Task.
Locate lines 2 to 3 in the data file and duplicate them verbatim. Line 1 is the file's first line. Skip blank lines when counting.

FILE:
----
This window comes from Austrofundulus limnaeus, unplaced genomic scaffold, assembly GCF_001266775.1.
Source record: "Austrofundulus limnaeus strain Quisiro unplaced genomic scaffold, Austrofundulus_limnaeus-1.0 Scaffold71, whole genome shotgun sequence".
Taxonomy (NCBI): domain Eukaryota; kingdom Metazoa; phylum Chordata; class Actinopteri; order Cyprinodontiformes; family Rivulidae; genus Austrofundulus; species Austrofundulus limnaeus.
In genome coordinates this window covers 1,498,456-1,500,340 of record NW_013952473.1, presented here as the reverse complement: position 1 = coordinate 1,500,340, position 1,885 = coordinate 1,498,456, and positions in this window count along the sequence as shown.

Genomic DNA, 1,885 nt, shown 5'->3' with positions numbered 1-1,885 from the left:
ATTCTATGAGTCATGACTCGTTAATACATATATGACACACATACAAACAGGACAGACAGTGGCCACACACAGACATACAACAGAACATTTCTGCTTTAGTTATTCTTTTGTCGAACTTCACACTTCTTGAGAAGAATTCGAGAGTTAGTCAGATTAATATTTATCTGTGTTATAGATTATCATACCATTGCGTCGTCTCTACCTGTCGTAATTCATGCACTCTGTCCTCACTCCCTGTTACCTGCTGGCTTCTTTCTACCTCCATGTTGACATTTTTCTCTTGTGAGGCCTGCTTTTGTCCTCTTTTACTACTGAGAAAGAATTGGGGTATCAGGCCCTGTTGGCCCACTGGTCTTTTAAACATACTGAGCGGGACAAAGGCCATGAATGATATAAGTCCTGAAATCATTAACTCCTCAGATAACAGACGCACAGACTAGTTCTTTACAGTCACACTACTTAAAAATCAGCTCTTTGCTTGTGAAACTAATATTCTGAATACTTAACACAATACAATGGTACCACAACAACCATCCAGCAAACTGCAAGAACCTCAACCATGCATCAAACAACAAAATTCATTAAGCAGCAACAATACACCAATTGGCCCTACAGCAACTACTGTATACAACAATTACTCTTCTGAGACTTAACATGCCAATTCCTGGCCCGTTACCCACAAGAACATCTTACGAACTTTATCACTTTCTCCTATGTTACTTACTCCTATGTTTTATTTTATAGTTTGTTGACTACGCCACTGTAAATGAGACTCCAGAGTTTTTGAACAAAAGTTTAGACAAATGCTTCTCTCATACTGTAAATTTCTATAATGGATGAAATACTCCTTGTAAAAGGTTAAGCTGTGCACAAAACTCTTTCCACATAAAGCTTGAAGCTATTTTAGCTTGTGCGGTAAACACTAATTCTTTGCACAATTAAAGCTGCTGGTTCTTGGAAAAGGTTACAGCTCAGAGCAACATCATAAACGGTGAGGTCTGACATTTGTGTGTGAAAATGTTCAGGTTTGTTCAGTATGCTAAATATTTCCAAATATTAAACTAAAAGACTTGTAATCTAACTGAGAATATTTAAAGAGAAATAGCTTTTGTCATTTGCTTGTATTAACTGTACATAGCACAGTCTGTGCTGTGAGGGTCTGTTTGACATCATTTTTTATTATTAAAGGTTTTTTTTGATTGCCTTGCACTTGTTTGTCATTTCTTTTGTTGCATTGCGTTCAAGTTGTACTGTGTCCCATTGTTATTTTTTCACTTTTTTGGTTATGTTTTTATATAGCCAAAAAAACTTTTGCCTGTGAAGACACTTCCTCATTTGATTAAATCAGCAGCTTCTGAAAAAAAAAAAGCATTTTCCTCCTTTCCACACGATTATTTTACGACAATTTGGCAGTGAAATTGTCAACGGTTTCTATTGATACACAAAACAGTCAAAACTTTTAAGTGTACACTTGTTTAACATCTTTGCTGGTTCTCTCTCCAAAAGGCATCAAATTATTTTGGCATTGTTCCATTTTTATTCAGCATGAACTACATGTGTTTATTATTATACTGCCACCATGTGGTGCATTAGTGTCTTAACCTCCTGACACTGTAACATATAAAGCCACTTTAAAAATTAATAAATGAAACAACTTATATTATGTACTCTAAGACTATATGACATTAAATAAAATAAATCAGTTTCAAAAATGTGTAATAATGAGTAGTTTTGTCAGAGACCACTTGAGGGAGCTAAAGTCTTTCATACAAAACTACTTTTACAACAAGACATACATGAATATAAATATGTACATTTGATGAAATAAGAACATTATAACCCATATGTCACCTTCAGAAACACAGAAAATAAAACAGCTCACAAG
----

Source record: "Austrofundulus limnaeus strain Quisiro unplaced genomic scaffold, Austrofundulus_limnaeus-1.0 Scaffold71, whole genome shotgun sequence".
Taxonomy (NCBI): domain Eukaryota; kingdom Metazoa; phylum Chordata; class Actinopteri; order Cyprinodontiformes; family Rivulidae; genus Austrofundulus; species Austrofundulus limnaeus.